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Debut on Medium and announcement of Frienzzle

A few days ago I published my first article on Medium: A brief history of Frienzzle. I announced the plans to publish Frienzzle, an innovative multi-player jigsaw puzzle, by the end of May, and also to publish regular updates on the progress on making this game.

If you’re curious about the game and you don’t want to miss the launch date, you can go to frienzzle.com and subscribe today. We will send you an invitation as soon as the game is ready for public beta testing.

Also jut a few days ago I released the long awaited version 1.0 of Saladin, my open-source dual pane file manager for Windows. Currently I'm working on a minor release of WebIssues which will also be published very soon.

It's a very busy period for me personally and for the Bulletcode company that I co-founded; challenging but also very creative and exciting. To get the latest updates, make sure that you follow me on Twitter: @MichalMecinski.

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The future of mimec.org

The main focus of all my recent work is Bulletcode and this will remain my top priority in the coming months and (hopefully) years. There's a lot going on at the moment, so if you want to get the latest updates, please make sure that you follow my official Twitter channel: @MichalMecinski.

I'm not planning to update my blog dedicated to Qt development, mostly because I'm moving away from this technology and learning something new. However, I'm planning to start writing a new series of technical blog posts about JavaScript and Node.js. Most likely I will switch to some new, more community-oriented blogging platform, but I will post a link here so you don't miss it. Also, soon a new, very cool project using Node.js will be released. Those who follow me on Twitter could already see some early previews. Hint: it will be a multi-player online game :).

The amount of time that I can dedicate to my numerous open-source projects is much smaller than before, but it doesn't mean that nothing's happening in that area. Very soon I will publish the long-awaited version 1.0 of Saladin with a ton of visual and functional improvements. Later this year a bug fix release of WebIssues will be published as well.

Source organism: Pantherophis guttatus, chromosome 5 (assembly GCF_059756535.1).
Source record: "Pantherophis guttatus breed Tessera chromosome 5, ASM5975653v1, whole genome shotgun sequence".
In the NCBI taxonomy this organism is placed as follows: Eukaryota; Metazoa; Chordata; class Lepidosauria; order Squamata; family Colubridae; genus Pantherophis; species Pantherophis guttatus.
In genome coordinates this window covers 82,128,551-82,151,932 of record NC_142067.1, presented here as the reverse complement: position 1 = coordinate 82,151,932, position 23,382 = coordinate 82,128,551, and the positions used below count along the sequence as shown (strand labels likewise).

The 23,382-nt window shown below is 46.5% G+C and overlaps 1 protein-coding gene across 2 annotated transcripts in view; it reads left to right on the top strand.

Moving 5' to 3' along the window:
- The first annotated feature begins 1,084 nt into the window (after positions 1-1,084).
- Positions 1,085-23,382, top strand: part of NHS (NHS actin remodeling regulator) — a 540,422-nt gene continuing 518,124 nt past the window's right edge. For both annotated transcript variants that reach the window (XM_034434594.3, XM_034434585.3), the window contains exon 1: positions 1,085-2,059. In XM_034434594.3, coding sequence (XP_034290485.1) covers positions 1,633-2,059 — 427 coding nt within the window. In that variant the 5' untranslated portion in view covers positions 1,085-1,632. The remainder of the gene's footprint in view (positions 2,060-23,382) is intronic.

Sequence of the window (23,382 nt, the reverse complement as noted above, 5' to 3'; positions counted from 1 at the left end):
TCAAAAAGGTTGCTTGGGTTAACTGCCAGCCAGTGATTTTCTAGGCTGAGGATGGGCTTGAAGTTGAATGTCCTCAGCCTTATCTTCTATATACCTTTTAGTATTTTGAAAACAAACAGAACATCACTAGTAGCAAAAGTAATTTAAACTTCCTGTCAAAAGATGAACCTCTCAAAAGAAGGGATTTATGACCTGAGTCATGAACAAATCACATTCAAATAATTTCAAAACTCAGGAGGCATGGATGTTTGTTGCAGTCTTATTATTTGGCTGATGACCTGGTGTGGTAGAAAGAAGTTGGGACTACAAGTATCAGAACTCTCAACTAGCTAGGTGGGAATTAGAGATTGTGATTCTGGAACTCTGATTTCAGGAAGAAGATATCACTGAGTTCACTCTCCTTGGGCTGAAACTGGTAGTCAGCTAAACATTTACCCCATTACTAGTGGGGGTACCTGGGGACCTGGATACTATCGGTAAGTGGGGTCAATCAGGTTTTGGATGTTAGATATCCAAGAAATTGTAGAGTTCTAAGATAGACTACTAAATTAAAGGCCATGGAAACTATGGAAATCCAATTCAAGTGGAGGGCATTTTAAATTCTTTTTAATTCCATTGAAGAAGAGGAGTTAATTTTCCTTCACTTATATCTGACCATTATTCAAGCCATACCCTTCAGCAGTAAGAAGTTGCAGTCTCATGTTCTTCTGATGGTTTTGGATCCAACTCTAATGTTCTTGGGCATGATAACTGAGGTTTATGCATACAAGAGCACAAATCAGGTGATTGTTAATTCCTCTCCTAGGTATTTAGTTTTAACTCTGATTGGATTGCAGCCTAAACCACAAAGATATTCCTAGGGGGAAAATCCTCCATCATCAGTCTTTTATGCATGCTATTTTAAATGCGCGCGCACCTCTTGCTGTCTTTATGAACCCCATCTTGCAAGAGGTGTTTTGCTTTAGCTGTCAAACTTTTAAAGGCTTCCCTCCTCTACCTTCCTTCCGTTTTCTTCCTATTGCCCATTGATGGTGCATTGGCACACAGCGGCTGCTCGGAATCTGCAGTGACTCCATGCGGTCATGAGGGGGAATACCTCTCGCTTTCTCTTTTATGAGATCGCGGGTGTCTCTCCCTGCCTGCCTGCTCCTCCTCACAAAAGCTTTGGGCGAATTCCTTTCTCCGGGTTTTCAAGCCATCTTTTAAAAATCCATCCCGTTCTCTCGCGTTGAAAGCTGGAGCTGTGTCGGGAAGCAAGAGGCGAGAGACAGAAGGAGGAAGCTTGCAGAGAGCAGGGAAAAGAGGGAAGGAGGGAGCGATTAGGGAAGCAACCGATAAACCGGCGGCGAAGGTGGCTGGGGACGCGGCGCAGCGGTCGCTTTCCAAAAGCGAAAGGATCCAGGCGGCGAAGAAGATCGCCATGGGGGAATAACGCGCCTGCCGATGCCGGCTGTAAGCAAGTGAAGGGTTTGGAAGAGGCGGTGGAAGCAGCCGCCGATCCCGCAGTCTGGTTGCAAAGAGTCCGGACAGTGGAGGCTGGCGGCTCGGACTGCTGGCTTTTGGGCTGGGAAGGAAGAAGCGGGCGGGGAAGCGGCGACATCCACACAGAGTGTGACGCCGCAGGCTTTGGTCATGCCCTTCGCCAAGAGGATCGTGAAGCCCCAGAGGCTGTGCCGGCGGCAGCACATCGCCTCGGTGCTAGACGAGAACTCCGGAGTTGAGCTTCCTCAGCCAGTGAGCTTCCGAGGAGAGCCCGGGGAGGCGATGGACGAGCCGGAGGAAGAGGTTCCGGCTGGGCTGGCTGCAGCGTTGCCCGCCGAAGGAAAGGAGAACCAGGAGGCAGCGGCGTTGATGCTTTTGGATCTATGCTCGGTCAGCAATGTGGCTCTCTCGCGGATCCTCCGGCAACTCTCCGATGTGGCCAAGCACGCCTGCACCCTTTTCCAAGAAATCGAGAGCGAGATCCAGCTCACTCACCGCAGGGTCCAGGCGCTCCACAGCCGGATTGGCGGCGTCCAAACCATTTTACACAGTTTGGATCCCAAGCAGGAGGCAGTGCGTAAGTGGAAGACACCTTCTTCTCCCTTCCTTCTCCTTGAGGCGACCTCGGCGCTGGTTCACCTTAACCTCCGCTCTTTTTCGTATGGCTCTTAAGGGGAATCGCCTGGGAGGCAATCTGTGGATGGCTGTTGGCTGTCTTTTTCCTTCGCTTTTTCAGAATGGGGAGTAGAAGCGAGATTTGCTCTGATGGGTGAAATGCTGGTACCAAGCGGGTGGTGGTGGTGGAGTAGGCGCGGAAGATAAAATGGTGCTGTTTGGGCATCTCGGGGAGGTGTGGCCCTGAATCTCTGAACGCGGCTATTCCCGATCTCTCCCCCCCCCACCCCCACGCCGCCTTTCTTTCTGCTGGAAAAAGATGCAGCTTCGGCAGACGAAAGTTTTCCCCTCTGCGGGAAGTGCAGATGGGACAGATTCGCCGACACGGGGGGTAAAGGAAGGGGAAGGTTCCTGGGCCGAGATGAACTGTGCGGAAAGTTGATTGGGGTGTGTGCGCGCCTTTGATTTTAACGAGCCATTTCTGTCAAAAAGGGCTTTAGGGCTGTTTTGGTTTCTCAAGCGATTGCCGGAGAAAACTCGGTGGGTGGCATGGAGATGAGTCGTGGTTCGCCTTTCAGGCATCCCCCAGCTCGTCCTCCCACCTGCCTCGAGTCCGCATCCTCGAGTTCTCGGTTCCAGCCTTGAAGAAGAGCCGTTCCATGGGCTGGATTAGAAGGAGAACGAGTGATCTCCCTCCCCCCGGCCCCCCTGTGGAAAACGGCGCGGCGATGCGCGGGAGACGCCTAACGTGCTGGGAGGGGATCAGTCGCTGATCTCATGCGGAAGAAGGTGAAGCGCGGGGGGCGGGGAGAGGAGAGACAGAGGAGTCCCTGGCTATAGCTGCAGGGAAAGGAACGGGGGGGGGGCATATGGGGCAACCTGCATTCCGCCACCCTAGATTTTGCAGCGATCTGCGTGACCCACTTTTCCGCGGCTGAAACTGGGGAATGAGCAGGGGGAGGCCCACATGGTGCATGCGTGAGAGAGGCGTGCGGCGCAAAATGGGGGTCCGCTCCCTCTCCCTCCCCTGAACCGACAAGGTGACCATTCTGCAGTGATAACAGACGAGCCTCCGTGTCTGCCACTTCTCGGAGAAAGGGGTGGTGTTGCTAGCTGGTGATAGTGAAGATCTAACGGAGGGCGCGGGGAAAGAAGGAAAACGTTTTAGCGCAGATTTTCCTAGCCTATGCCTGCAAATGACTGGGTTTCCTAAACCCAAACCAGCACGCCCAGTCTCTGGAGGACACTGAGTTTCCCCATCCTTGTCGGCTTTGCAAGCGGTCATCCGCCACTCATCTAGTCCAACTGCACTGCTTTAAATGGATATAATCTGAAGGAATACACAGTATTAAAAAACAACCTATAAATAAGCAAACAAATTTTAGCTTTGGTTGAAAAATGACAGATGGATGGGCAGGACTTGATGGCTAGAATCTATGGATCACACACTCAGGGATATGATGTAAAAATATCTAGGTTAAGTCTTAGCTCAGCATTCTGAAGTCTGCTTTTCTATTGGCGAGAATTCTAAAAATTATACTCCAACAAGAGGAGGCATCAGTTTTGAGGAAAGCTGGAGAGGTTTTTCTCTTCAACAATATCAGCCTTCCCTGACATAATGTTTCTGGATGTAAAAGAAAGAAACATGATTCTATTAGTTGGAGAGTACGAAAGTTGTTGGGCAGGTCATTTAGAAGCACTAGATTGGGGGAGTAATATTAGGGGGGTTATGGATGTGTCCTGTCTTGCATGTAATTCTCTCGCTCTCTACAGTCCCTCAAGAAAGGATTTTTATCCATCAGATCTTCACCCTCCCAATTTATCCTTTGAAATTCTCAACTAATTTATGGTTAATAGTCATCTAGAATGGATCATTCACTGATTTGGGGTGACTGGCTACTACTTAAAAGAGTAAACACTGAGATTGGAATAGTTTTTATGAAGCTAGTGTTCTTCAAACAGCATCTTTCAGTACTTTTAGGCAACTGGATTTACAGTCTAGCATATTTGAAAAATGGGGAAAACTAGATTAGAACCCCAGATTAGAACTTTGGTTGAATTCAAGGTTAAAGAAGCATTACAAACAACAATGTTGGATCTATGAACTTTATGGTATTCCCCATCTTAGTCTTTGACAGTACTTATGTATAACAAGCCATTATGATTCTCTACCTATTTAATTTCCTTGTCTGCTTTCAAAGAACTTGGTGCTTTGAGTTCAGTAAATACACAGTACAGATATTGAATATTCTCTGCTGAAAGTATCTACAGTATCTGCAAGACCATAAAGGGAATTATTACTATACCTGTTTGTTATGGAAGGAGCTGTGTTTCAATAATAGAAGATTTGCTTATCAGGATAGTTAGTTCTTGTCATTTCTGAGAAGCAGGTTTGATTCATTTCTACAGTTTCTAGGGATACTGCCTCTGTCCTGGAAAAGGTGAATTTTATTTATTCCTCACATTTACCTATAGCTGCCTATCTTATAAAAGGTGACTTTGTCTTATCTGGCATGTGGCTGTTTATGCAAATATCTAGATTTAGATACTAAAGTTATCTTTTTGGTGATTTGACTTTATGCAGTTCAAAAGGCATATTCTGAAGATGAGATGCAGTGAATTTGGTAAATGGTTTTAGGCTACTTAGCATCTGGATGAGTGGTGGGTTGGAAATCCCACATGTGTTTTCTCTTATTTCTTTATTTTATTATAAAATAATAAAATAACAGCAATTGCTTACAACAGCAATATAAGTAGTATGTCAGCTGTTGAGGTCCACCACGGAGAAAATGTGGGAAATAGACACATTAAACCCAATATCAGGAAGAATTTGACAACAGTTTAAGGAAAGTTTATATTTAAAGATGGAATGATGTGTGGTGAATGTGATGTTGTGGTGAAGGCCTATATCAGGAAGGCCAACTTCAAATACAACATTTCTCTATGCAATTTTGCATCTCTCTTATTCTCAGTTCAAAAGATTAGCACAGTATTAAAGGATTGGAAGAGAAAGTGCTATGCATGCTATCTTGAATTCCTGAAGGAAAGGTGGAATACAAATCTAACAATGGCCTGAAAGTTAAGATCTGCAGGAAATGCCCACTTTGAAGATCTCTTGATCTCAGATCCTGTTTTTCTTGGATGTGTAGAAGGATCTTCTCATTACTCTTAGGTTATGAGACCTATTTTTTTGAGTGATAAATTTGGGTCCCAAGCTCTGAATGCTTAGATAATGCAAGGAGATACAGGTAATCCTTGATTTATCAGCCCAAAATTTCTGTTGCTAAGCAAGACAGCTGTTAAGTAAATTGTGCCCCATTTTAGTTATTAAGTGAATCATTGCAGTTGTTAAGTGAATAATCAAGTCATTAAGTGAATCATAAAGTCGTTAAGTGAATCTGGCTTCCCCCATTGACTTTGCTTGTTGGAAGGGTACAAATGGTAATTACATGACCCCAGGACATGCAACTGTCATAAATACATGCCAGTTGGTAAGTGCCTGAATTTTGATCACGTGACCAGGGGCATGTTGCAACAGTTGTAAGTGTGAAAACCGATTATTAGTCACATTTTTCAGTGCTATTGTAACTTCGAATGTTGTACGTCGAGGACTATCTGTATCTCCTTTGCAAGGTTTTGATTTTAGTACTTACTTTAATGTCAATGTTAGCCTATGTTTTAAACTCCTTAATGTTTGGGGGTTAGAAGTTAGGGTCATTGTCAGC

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Life goes on pt. 2

Wow... I just realized that the last time I wrote anything here was nine months ago, and what's worse, almost every word that I wrote is no longer true. The only thing that remains pretty much the same is my job, which is still the same as 11 years ago. I found that at this moment I'm much closer to what I wrote in April 2014, in the previous Life goes on post. So who knows, maybe it will become a new series?

First of all, I'm officially divorced, once and for all. I tried to fight against it, but when your life becomes an endless war, it means that something went terribly wrong. So in the end it's a big step forward after all the turbulences from the past three years. Still, much time has to pass before I can even start thinking about being with someone again, and I must admit that's something that I really miss. It's really ironic that in 2014 I wrote that I'd already gone through all the denial-anger-regret stages, because so much has happened since that time that now I'm in yet another stage of profound sadness.

Also, the project that my company has been working on for almost a year, failed miserably for reasons beyond our control, just like the previous one. Ironically, the reasons were pretty much the same in both cases - the people that we relied on exhibited a very harmful mixture of greed and utter ignorance. We still have to decide what to do next, but honestly, none of us is willing to go through this once again. It surely wasn't a waste of time, working on this project was a great experience and I'm extremely proud of what we have accomplished as a team. However, seeing things that you've created burn and fall because of someone's bad will doesn't feel so great.

So what remains? Not much for now, I must admit. Obviously I have to start working on something again just to remain sane. The most logical thing would be to return to one of my open source projects. For example, there's a pile of feature requests for WebIssues. I don't rule it out, perhaps I will do that next year. However, at this moment I need to start something new and a bit more creative. In my case typically that means creating a game. I still remember the lessons I drew from Mister Tins, so this time I will take a slightly different approach. It will be a simple 2D browser game. There will be stronger focus on graphics and level design, and the game engine will be as simple as possible. Generally the goal is to create a nice looking and fun game with reasonable effort. Recently any plans I make tend to backfire, but on the other hand it's always important to keep trying, so time will show how it goes this time.